MOSCOW (Reuters) – Russia stepped up state oversight of internet activity on Wednesday by blocking the website of global privacy service Tor and part of its wider network, with the communications regulator accusing it of enabling access to illegal content.
Russia has exerted increasing pressure on foreign tech companies this year over content shared on their platforms and has also targeted virtual private networks (VPN) and other online tools in a campaign critics say stifles internet freedom.
The regulator, Roskomnadzor, said the website had been prohibited on the basis of a court decision.
“The grounds for this were the placement of information on this website that enable the operation of tools that provide access to unlawful content,” Roskomnadzor said in a statement.
“Today, access to the resource has been restricted.”
Tor, which was founded by U.S. computer scientists, said that without access to its service hundreds of thousands of people would no longer have a safe way to communicate both within Russia and globally.
The Tor anonymity network is used to hide computer IP addresses to conceal the identity of an internet user. Tor, which says its mission is to advance human rights and freedoms, says it has more than 300,000 users in Russia, or 14% of all daily users, second only to the United States.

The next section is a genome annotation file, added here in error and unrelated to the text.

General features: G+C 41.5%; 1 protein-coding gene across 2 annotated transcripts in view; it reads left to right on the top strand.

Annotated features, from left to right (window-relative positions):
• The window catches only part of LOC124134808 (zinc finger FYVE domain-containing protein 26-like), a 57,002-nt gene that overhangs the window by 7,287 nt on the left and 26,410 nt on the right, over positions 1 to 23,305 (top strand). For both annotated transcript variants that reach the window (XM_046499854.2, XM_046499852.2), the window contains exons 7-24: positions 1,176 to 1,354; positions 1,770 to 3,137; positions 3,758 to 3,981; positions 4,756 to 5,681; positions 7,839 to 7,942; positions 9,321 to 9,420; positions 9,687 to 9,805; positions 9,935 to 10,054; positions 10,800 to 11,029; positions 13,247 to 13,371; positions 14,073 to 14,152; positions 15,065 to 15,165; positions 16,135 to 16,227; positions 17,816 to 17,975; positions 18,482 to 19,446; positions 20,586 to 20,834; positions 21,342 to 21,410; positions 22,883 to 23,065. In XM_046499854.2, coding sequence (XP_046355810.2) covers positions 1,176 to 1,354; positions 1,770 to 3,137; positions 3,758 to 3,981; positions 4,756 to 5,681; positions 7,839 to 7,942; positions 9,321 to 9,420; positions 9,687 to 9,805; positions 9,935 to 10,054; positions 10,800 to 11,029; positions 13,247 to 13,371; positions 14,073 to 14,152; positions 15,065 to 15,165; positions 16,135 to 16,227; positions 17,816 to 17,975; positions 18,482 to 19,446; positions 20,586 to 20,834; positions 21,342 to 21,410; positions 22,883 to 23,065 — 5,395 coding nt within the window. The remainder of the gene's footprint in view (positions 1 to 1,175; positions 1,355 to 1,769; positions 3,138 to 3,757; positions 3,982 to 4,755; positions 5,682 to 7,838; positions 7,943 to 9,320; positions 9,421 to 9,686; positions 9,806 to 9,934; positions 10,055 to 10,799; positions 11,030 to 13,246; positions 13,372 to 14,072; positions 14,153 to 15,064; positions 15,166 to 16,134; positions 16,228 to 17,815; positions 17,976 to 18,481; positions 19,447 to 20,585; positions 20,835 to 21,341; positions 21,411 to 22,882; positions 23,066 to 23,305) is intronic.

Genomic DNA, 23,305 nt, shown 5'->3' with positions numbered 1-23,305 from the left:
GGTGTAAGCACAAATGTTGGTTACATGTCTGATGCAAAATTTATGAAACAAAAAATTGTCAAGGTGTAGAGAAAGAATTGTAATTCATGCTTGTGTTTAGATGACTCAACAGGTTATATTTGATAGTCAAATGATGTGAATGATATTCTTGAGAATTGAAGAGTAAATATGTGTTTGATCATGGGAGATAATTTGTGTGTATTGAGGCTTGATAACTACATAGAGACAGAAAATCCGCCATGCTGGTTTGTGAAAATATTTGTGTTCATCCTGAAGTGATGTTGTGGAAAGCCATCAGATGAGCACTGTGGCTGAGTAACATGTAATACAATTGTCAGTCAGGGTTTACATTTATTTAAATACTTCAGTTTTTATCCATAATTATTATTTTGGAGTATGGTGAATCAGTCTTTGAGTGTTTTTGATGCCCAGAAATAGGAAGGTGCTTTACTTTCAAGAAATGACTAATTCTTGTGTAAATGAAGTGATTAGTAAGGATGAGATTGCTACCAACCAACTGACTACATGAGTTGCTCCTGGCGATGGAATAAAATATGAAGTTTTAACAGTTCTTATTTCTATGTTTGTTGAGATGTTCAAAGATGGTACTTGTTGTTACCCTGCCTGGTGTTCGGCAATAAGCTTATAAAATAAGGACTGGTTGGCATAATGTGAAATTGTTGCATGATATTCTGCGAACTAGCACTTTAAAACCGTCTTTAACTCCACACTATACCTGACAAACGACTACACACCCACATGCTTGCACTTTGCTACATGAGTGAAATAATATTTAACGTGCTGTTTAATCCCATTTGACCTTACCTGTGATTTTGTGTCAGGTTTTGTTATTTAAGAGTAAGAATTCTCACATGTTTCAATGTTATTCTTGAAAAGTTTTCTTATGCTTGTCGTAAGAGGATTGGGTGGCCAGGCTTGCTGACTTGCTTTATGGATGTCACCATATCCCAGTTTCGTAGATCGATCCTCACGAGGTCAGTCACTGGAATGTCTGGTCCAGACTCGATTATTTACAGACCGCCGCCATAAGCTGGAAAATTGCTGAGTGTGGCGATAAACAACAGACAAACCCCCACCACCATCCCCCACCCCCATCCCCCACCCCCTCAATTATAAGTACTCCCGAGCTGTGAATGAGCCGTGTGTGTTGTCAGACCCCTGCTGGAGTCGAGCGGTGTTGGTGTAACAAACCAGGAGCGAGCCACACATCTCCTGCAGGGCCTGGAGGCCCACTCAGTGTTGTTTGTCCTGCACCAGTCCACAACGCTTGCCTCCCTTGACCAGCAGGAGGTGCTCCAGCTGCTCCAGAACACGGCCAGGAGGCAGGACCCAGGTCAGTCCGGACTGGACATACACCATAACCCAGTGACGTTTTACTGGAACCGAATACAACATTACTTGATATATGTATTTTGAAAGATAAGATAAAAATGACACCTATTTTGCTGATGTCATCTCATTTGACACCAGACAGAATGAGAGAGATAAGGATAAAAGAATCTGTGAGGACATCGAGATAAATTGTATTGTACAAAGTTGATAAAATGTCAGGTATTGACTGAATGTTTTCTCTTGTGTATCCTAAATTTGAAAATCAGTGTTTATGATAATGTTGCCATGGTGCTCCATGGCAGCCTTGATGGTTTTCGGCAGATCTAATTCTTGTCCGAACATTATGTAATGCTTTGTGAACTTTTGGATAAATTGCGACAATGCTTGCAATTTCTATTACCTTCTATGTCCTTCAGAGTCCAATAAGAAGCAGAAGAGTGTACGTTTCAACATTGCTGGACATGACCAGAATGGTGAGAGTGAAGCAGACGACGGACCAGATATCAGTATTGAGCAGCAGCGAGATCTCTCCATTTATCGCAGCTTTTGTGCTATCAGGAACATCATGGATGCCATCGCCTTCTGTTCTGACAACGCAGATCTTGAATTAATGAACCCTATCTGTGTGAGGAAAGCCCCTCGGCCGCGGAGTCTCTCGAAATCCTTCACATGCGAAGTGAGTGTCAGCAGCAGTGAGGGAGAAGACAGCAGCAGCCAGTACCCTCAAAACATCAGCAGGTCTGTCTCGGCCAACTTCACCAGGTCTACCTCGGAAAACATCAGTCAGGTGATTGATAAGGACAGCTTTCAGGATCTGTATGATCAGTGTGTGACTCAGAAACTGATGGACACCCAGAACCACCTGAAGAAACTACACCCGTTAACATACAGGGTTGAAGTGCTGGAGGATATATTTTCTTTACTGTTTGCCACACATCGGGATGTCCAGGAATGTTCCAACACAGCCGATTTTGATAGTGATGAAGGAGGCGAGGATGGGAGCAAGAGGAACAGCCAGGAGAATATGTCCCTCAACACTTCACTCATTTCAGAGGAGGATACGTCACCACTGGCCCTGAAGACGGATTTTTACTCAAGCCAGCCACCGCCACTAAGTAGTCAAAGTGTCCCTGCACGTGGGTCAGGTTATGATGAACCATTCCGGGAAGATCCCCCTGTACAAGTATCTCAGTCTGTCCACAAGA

Reuters verified that the Tor website was inaccessible. There was limited access to the Tor browser and other elements of the Tor infrastructure.
GlobalCheck, a group that monitors websites’ accessibility in Russia, confirmed that blocking had begun.
In a blog post published on Tuesday, Tor said some internet providers had started blocking access since Dec. 1 and urged its users to circumvent the block by visiting its mirror site, which was still working.
“Blocking Tor would be practically impossible. It is a large community which will find the means to finance the organisation of getting around blocking in Russia,” said Mikhail Klimarev, head of the Internet Defence Society, a non-profit group seeking to fight online censorship in Russia.
Anton Gorelkin, a member of Russia’s State Duma committee on information and communications, this week described Tor as a cover for illegal activity and an “absolute evil”.
Tor responded: “By making a comment that dismisses the need for such technology, or by trying to portray it in this way, governments obscure the reality: Tor and technology like it are lifelines.”
(Reporting by Alexander Marrow, Gleb Stolyarov and Anton Zverev; Editing by Elaine Hardcastle, David Evans and John Stonestreet)